Borders disappeared from the European Union many years ago. Unfortunately, for geographic information, borders do still exist. These “borders” are technical aspects that don’t allow the homogeneous treatment of geodata. This means that one country can’t extract the exact same value from the data generated by other countries and, when possible, it requires a lot of time and investment. The INSPIRE directive put an end to this situation.

What is the INSPIRE directive?

INSPIRE stands for Infrastructure for Spatial Information in Europe. The purpose of this initiative is to shape a spatial data infrastructure in Europe, based on the SDIs of each country.

The INSPIRE project has a clear environmental focus. Its main original goal was to make quality geographic information publicly available, which is important for the generation and control of environmental policies.

However, its scope of action has been extended to several environments where geographic data is relevant.

INSPIRE defines a series of technical standards and protocols that promote the standardization of geographic data to achieve its goals. These rules are made to be followed by each national SDI geoportal.

In this way, the reuse of information, its access and collaboration among member countries are facilitated, homogenizing and eliminating incompatibilities and interpretation problems.

INSPIRE was introduced and approved on March 14, 2007, by the European Commission and is embodied in Directive 2007/2 EC of the European Parliament. The reuse of information, its access and collaboration among EU member countries have greatly improved since then.

In the Spanish legal framework, the INSPIRE principles have been developed by Law 14/2010, of July 5, on infrastructure and geographic information services in Spain (LISIGE).

The 5 principles of the INSPIRE directive

INSPIRE is based on the following 5 key pillars:

  1. Data is collected only once (to avoid duplication), and managed by the entity that can handle it more effectively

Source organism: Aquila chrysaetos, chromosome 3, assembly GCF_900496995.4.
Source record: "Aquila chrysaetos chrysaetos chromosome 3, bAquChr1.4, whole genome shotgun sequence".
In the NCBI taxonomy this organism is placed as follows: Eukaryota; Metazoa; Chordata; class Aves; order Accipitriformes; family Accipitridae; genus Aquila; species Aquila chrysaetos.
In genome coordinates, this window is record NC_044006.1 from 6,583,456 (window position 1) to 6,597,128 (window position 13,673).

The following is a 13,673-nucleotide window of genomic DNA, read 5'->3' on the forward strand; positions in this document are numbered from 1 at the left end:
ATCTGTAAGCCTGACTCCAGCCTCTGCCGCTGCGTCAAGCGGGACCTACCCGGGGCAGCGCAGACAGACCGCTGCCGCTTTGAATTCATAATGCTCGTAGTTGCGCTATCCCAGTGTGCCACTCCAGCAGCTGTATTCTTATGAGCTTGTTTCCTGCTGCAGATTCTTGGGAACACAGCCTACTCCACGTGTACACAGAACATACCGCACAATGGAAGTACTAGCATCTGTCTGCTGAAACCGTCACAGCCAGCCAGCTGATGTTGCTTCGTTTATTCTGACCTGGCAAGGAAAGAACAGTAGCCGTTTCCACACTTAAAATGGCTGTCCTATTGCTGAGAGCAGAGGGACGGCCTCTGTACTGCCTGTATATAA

2. It allows combining geographic information from different sources, without spatial discontinuities and allowing shared data
  3. Geographic data can change its resolution and scale depending on project needs
  4. Easy access information is a must
  5. Data must be easy to locate and its use and acquisition conditions must be clarified in advance

Technical standards for the application of INSPIRE

To comply with the INSPIRE requirements, there are mandatory technical standards applying to different areas as follows:

What spatial data does the INSPIRE directive process?

For a set of geographic data to be applicable by INSPIRE, they must meet the following requirements:

These annexes contain the following 34 topics:

Annex I: reference data:

Annex II: basic data:

Annex III: thematic data:

GEOGRAMA - INSPIRE

What tools does INSPIRE offer?

INSPIRE has made a series of very useful applications available to Public Administrations, companies and citizens.

First of all, there is the INSPIRE portal, which contains all the relevant information about the initiative, including the technical standards named before.

There is also the INSPIRE Geoportal, which allows access to the geographic data provided by each country, as well as validate web services and metadata.

Using the INSPIRE Registry, it’s possible to centrally access the registries defined in each State to meet the conditions of the directive.

INSPIRE also has a virtual discussion forum for professionals to exchange knowledge and opinions.

Finally, the INSPIRE Thematic Clusters platform goes a step beyond the forum discussion, dividing the debate into various thematic areas.

INSPIRE is a great European commitment to the unification of geospatial information. The technical issues that limited data use outside the borders of a country will disappear when completely implemented, which is expected to be very soon.

At Geograma we have been working on projects and initiatives related to the INSPIRE directive since 2009. In fact, we have contributed to the development of the technical implementation guides and the official validator of the geoportal.

Another project that’s worth mentioning is the development of a study about the relationship between the Copernicus project and INSPIRE.

Geograma is also part of a co-financed project by the European Commission providing the knowledge and tools needed to implement INSPIRE in Turkey.

And you, are you working on a project based on INSPIRE? We are here to help you with it. Contact us!